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Tactical Warfare
To incite interest in its forthcoming "Call of Duty: Ghosts" video game, Activision Publishing Inc. mobilizes a media event where the press, sports stars, professional gamers, and Marines shoot it out in front of a global audience – capturing 3 million viewers, more than 100 million social-media impressions, and $1 billion in opening-day sales. By Charles Pappas
photos: Activision Publishing Inc.; ncompass international inc.
MEDIA EVENT

Company:
Activision
Publishing Inc.
Event: Call of Duty: Ghosts Global Multiplayer Reveal
Objectives: Maximize exposure, anticipation, and therefore sales for the upcoming Xbox One version of the "Call of Duty: Ghosts" video game.
Strategy: Spread word of the streamed media event through websites, social media, and gaming press, and then invite high-profile media, professional gamers, sports stars, and military personnel to the event where they can play the new game in front of a worldwide audience.
Tactics: Promote the event two weeks beforehand through websites, social-media channels, and other online-gaming-related venues that reach 100 million people. Invite hundreds of influencers including media, Marines, sports stars, and major electronic-sports figures. Stream the event live at a time that will reach the largest possible international audience. Stage live gaming competitions between attendees. Arrange for Eminem to record a song for the game, then debut it at the event.
Results: Racked up more than 3 million viewers and 100 million social-media impressions. Generated 2 million online views of the new game trailer within 24 hours of the event. Spurred a record $1 billion in first-day sales of the game.
Creative/Production Agency: NCompass International Inc., www.ncompassonline.com
Budget Range:
$2 – $4.9 million
he history of warfare is by necessity also the history of innovation. To thwart the Axis powers with their game-changing kamikaze planes and V-2 rockets, for example, the U.S. Air Force attached incendiary bombs to bats and scorched Japanese cities, while the Soviet army soldered wings on tanks to blast German battlefields from the sky. That innovate-or-die truism is just as applicable in the video-game market, too. To combat competitors such as "Gears of War" and "Battlefield," Activision Publishing Inc.'s "Call of Duty" series has required a constant barrage of innovation to win unconditional victory in an industry that research firm Gartner Inc. forecasts will be worth $111 billion by 2015.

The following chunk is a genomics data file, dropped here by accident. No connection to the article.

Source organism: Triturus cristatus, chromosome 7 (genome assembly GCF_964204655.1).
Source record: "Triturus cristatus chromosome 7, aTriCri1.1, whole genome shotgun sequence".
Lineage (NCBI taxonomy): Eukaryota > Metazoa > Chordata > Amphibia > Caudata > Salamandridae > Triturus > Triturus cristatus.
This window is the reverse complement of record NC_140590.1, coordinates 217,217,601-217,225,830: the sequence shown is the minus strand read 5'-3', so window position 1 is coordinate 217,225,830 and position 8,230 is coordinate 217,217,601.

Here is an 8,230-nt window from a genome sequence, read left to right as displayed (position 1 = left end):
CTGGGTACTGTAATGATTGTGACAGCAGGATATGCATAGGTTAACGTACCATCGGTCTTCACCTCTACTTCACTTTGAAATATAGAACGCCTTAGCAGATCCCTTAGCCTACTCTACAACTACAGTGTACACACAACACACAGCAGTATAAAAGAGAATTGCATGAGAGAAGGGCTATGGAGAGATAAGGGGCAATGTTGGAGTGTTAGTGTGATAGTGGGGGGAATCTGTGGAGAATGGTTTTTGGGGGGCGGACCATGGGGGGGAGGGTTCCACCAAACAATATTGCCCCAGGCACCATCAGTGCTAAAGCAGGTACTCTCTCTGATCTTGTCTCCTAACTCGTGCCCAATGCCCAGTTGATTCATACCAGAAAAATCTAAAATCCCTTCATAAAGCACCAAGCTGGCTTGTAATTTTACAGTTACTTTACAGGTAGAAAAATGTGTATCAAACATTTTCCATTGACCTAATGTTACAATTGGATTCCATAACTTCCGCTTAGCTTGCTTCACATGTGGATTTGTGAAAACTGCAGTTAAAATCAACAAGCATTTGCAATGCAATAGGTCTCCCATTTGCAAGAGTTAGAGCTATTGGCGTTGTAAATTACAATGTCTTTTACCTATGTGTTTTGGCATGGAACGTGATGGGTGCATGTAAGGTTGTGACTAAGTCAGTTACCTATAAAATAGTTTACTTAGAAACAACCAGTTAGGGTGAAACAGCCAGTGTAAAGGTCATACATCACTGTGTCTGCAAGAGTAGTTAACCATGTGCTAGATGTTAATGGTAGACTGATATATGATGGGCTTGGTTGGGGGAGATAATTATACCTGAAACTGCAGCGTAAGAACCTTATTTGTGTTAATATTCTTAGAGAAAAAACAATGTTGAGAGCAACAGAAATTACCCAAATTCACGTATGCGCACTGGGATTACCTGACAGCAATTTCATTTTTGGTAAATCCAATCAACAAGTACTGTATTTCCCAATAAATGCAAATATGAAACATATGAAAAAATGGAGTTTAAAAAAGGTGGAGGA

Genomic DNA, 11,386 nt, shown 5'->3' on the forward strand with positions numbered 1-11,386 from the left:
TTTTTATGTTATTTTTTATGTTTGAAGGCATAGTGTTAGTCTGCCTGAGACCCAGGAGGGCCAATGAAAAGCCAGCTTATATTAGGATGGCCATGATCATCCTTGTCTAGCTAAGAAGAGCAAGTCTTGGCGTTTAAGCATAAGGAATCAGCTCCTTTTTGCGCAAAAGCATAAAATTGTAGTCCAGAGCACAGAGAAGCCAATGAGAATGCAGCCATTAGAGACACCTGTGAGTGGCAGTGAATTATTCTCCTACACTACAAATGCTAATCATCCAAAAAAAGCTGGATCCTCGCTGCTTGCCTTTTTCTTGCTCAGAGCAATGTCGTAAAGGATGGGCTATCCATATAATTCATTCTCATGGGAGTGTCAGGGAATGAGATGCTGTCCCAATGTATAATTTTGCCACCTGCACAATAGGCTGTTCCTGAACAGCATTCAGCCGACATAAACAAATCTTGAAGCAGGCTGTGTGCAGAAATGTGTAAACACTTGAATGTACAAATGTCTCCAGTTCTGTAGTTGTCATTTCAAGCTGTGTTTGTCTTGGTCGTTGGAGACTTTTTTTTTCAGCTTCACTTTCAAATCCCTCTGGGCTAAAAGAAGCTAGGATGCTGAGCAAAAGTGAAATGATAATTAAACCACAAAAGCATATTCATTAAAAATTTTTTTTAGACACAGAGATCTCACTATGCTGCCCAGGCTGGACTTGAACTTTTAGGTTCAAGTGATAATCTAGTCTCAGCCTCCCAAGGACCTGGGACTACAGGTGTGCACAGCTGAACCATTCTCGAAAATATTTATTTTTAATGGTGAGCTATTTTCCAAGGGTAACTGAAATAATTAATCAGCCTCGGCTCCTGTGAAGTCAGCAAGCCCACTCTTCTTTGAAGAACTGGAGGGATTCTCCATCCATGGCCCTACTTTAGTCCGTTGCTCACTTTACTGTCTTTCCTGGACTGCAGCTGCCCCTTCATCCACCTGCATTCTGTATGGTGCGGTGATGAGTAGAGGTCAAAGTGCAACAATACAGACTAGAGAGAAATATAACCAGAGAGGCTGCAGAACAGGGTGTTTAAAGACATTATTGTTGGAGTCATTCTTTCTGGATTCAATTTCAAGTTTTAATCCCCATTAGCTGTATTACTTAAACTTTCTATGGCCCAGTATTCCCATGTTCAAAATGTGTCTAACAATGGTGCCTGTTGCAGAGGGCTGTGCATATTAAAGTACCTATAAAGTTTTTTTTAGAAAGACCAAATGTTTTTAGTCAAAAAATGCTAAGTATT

Launched in 2003, the "Call of Duty" series started life as a PC game, where players marched in the combat boots of American, British, and Russian troops as they virtually fought the Nazis in World War II. Over the next 11 years and throughout 10 versions of the game (and several assorted expansion packs), the Santa Monica, CA-based company improvised with machine-gun rapidity: Besides branching out "Call of Duty" to gaming consoles and handheld devices, Activision conscripted real-life stars such as Gen. David Petraeus into duty as game characters. Most impressively, Activision called an air strike on the single-fighter approach of many military-style games by dropping players into large-scale firefights, where they could be accompanied by platoons of other players logging on from anywhere in the world.

That "Band of Brothers" experience became as synonymous with "Call of Duty" as tanks are with Gen. George Patton. As a result of these shrewd enhancements, the "Call of Duty" series has sold more than 140 million copies, with 40 million players across all of its various titles, of which 10 million play some version of it every day. Players, consequently, spend more than a mind-boggling 120 hours on average with each game. To put the results of these numbers in perspective, the "Call of Duty" franchise has grossed more than the "Star Wars" and "Harry Potter" movies combined.